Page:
In the end, it could be that both of these women are merely defending their own personal ambitions.

Surely, Hillary Clinton came out of the Lewinsky scandal untainted. No one ever dared ask her about the accusations leveled by Juanita Broaddrick. She came close to becoming president of the United States. Today she is Secretary of State.  

If her goal was to maintain her own political viability, she has succeeded.

As for Anne Sinclair, Vanessa Grigoriadis suggests that her goal was to have her husband elected the first Jewish president of France since the 1930s.

Jessica Grose understands that this might be a good reason to stay with you husband when he is credibly accused of committing acts of sexual violence.

In her words: “No one ever knows what goes on behind the scenes in a marriage; for Sinclair, her dream of a Jewish head of France seems like as reasonable a justification as any to stay with something that is likely causing her a lot of pain.” There is no recognition of the pain he might have caused to other women.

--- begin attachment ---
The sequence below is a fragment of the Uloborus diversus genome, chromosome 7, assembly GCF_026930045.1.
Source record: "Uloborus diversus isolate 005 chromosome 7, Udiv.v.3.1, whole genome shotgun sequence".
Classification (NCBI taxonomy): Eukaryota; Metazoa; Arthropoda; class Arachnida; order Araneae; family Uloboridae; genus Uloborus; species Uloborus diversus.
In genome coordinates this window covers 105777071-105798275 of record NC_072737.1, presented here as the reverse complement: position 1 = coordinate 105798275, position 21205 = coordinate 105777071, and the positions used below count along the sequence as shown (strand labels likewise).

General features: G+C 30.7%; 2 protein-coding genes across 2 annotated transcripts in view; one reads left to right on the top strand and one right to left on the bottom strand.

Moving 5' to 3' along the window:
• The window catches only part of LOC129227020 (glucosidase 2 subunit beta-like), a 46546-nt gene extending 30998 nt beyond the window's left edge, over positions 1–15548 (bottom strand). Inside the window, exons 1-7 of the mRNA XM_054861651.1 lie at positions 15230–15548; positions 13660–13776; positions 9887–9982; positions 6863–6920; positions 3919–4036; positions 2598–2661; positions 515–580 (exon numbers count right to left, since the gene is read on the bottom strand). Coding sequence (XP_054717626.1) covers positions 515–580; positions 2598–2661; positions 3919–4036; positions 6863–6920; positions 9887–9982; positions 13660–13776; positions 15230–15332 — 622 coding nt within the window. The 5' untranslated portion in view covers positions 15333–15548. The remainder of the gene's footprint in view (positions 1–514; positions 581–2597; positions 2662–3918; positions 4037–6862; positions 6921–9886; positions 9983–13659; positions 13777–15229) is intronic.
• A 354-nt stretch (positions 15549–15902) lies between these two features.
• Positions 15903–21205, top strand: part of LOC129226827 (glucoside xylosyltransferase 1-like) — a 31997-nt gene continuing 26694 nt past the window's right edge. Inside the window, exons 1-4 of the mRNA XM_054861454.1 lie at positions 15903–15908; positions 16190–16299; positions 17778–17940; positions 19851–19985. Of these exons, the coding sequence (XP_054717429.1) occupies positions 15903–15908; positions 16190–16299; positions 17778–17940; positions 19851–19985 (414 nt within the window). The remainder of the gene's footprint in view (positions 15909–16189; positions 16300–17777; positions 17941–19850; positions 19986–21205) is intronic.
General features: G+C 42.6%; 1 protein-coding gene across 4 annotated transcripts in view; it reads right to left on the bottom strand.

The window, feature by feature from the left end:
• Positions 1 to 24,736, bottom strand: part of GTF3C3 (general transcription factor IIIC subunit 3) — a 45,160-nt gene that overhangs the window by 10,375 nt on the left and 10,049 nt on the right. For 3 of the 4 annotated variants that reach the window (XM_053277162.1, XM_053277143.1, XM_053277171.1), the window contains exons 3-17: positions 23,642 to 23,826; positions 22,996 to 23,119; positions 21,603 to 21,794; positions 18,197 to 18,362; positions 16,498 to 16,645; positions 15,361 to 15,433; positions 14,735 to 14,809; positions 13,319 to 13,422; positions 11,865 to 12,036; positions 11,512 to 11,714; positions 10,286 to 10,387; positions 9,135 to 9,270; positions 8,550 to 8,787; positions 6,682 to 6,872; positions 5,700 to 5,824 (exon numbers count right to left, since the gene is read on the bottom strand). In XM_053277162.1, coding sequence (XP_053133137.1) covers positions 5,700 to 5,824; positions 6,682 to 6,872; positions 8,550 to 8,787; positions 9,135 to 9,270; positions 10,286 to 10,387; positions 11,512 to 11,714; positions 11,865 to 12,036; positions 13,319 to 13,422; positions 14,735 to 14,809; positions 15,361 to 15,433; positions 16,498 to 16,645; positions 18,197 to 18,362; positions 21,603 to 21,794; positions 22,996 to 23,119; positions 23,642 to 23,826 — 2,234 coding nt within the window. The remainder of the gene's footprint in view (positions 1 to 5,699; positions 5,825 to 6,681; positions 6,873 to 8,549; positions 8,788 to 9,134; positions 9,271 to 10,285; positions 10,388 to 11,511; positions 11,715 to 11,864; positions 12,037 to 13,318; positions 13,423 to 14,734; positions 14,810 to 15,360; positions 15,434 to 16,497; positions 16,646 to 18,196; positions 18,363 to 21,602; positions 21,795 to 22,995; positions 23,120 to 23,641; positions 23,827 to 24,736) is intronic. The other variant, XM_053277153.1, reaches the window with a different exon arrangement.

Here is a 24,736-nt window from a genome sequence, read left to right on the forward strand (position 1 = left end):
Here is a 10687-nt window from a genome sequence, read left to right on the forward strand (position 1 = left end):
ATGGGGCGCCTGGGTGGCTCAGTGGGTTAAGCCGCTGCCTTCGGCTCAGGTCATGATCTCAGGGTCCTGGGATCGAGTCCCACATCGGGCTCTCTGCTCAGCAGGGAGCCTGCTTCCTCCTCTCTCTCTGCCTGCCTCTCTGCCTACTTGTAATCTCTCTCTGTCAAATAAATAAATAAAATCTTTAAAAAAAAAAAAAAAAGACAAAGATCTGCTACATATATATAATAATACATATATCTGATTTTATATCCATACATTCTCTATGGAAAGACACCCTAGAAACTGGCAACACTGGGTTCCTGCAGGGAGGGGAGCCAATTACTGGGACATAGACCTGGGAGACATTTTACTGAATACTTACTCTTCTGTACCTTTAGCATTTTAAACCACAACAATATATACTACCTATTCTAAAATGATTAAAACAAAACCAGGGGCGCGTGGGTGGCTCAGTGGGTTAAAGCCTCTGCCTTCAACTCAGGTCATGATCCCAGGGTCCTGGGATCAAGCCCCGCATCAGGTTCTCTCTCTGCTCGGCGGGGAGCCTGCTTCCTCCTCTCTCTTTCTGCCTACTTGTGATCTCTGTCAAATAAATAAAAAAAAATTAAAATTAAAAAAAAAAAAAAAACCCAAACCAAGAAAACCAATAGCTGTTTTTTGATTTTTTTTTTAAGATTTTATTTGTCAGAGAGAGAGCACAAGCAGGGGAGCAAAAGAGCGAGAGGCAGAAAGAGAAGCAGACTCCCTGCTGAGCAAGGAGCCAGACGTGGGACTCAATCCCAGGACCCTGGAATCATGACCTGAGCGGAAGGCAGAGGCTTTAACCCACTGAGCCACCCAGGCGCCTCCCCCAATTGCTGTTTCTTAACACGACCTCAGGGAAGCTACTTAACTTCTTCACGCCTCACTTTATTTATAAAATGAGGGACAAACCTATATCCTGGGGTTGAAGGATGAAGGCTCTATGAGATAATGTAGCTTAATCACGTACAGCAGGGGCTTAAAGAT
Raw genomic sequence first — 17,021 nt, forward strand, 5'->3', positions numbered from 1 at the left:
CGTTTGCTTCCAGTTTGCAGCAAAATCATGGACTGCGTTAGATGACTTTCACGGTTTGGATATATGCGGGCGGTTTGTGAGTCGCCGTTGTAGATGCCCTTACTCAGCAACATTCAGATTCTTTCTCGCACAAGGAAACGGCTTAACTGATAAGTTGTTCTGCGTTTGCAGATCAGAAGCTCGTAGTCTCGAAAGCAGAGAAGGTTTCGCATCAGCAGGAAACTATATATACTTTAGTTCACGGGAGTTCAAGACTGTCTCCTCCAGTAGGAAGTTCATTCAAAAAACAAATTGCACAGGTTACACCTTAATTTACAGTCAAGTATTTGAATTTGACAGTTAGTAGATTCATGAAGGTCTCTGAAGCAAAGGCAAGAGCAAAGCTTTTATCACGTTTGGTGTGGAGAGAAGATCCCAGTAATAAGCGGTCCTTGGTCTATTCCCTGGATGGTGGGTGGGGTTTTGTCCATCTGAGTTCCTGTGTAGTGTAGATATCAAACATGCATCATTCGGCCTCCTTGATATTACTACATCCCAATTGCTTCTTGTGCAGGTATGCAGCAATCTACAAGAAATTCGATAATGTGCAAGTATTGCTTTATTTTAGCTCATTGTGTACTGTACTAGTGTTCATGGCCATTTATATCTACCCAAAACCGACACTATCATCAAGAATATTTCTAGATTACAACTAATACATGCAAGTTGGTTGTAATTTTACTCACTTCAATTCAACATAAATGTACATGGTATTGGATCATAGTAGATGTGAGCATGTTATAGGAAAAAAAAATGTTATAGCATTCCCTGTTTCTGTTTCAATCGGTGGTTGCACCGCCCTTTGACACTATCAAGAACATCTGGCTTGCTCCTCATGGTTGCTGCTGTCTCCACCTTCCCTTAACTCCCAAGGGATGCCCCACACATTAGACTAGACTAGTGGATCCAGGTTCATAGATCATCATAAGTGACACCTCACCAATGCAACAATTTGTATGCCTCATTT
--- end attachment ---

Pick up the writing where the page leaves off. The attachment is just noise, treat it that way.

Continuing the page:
To her mind Sinclair’s dream of a Jewish head of state is sufficient to excuse all manner of criminal behavior. But why wouldn't she also want to be the power behind the new president, the woman who turned a rough-hewn piece of human timber into a great man.

Over the years of their marriage, Anne Sinclair has devoted her energy and her considerable fortune to producing this end result.

Grigoriadis explains: “The price, for Sinclair, of admitting that Strauss-Kahn is, if not a rapist, some sort of cretin who behaves in a disgusting way with women may be too high—a loss of identity, admitting that this is the end of her dream.”

Neither Grose nor Grigoriadis seems in the least concerned that these women are numbing our horror at the crime of rape in order to promote their own political ambition.

Nor do either of them consider that if Sinclair were to admit that her husband is the kind of monster that several women have described, then her own judgment would have been severely compromised by her lust for her own dream.